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Nazarene

[naz-uh-reen, naz-uh-reen]
noun
  1. a native or inhabitant of Nazareth.
  2. a member of a sect of early Jewish converts to Christianity who retained the Mosaic ritual.
  3. the Nazarene, Jesus Christ.
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adjective
  1. of or relating to Nazareth or the Nazarenes.
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Origin of Nazarene

1225–75; Middle English < Late Latin Nazarēnus < Greek Nazarēnós, equivalent to Nazar(ét) Nazareth + -ēnos suffix of origin
Dictionary.com Unabridged Based on the Random House Unabridged Dictionary, © Random House, Inc. 2018

Examples from the Web for nazarene

Historical Examples of nazarene

  • You've killed the creature, and may you starve and die yourself, you dog of a Nazarene!

    The Scapegoat

    Hall Caine

  • Then the Nazarene uttered his only word of complaint: "I thirst."

    The Centurion's Story

    David James Burrell

  • Are all followers of the Nazarene compelled to wear turbans.

    The Napoleon of Notting Hill

    Gilbert K. Chesterton

  • Yet more people read Socrates, and believed on the Nazarene every year.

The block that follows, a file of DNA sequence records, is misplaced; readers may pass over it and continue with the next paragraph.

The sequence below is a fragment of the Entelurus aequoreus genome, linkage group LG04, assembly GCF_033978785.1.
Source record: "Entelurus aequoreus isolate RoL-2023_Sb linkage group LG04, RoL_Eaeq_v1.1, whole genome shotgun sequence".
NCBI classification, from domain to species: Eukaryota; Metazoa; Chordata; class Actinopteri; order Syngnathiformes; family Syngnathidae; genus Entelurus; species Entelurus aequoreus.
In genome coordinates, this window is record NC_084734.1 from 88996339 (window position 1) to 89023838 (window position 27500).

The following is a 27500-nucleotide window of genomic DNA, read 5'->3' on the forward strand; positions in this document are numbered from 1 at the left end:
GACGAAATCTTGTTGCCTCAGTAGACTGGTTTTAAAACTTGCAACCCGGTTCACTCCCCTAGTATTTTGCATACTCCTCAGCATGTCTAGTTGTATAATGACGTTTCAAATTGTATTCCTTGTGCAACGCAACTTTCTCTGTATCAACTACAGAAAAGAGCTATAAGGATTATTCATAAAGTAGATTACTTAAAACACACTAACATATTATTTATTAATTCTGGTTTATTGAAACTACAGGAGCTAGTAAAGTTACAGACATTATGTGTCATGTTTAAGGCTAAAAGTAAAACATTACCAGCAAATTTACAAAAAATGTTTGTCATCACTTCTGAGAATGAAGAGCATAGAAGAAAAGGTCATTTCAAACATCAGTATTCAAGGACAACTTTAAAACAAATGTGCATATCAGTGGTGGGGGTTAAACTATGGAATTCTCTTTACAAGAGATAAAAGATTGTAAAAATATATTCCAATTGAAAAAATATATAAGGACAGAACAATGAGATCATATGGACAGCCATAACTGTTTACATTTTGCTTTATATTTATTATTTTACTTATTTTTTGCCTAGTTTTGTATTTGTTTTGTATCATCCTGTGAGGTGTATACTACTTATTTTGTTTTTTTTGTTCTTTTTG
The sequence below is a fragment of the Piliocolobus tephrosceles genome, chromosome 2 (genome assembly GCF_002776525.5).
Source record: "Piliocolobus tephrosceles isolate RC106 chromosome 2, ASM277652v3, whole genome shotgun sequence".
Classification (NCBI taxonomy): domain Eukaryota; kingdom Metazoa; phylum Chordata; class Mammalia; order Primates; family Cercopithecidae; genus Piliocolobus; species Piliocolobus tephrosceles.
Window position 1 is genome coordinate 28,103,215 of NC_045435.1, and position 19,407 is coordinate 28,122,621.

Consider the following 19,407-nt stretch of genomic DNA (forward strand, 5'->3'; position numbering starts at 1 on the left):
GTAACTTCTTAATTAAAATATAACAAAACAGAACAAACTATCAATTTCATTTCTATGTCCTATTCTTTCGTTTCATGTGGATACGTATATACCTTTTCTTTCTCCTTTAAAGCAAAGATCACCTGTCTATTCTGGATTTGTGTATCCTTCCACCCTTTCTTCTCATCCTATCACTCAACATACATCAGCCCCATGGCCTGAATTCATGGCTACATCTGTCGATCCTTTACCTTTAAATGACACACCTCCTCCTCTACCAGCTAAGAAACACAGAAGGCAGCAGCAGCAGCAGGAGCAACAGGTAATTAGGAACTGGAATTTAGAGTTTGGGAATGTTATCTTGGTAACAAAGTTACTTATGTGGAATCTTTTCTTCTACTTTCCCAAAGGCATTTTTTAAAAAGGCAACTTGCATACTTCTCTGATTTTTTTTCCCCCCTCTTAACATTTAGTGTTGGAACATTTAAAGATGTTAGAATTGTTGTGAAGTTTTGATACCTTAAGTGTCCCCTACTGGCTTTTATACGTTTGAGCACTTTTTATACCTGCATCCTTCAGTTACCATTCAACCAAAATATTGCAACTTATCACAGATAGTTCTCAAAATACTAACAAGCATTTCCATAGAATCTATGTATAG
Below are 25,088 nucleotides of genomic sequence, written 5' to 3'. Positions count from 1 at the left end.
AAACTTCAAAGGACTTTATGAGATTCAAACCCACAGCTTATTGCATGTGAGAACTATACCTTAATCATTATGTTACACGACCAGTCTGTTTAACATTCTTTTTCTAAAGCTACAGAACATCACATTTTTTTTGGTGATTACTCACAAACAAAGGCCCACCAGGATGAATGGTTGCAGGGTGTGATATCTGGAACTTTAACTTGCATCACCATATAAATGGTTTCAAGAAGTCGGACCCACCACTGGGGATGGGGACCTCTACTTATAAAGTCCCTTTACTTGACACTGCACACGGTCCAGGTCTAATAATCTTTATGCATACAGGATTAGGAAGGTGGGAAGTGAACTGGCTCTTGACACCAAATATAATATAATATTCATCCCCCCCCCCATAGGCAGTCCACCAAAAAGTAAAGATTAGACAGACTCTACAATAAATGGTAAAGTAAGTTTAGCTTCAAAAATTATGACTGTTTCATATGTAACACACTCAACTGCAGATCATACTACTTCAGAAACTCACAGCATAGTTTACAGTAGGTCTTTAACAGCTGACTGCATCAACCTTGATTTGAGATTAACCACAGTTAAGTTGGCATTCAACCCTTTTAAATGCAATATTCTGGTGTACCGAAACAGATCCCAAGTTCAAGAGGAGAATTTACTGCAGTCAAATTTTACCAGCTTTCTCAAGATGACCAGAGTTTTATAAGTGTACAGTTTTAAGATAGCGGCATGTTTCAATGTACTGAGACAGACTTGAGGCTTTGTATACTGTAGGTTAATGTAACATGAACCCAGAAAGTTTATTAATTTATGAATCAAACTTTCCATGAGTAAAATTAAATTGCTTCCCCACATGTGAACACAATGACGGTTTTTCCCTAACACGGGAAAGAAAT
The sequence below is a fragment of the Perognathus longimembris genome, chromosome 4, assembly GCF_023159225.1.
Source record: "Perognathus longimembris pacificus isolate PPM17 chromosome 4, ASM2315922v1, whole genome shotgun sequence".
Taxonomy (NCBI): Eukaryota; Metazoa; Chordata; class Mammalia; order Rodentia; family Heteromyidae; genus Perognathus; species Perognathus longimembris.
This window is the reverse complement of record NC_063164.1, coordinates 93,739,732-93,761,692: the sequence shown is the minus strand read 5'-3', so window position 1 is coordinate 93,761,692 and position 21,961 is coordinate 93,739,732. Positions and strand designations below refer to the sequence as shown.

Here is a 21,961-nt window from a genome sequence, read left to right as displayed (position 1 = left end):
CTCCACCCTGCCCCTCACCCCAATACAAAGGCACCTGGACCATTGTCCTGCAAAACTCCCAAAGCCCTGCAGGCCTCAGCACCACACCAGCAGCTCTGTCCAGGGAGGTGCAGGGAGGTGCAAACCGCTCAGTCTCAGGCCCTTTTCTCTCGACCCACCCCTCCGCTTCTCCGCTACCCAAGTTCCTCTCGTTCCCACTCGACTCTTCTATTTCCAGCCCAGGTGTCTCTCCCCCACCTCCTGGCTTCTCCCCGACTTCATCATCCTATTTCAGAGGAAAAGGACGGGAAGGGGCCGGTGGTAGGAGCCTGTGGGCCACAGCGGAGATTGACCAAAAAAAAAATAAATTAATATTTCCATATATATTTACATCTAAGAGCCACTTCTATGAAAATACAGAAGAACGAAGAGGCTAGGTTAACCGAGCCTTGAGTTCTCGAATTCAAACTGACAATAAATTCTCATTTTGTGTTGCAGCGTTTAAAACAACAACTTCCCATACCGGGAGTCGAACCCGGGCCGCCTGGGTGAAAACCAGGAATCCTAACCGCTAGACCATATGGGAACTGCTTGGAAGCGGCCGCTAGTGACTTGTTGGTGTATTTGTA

• My Nazarene guide, riding ahead of the party, led on over the bridge.


British Dictionary definitions for nazarene

Nazarene

noun Also: Nazarite
  1. an early name for a Christian (Acts 24:5) or (when preceded by the) for Jesus Christ
  2. a member of one of several groups of Jewish-Christians found principally in Syria
  3. a member of an association of German artists called the Nazarenes or Brotherhood of St Luke, including Friedrich Overbeck (1789–1869) and Peter von Cornelius (1783–1867), founded (1809) in Vienna to revive German religious art after the examples of the Middle Ages and early Renaissance
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adjective
  1. of or relating to Nazareth or the Nazarenes
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Collins English Dictionary - Complete & Unabridged 2012 Digital Edition © William Collins Sons & Co. Ltd. 1979, 1986 © HarperCollins Publishers 1998, 2000, 2003, 2005, 2006, 2007, 2009, 2012

Word Origin and History for nazarene

Nazarene

n.

c.1200, "holy man;" early 13c., "a native or resident of Nazareth," childhood home of Jesus, from Late Latin Nazarenus, from Greek Nazarenos, from Hebrew Natzerath. As an adjective from late 13c. As "a follower of Jesus" from late 14c. In Talmudic Hebrew notzri, literally "of Nazareth," meant "a Christian;" likewise Arabic Nasrani (plural Nasara). In Christian use, however, it can be a nickname for Jesus, or refer to an early Jewish Christian sect (1680s in English), or, in modern use, to a member of the Church of the Nazarene, a U.S.-based Protestant denomination (1898 in this sense).

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Online Etymology Dictionary, © 2010 Douglas Harper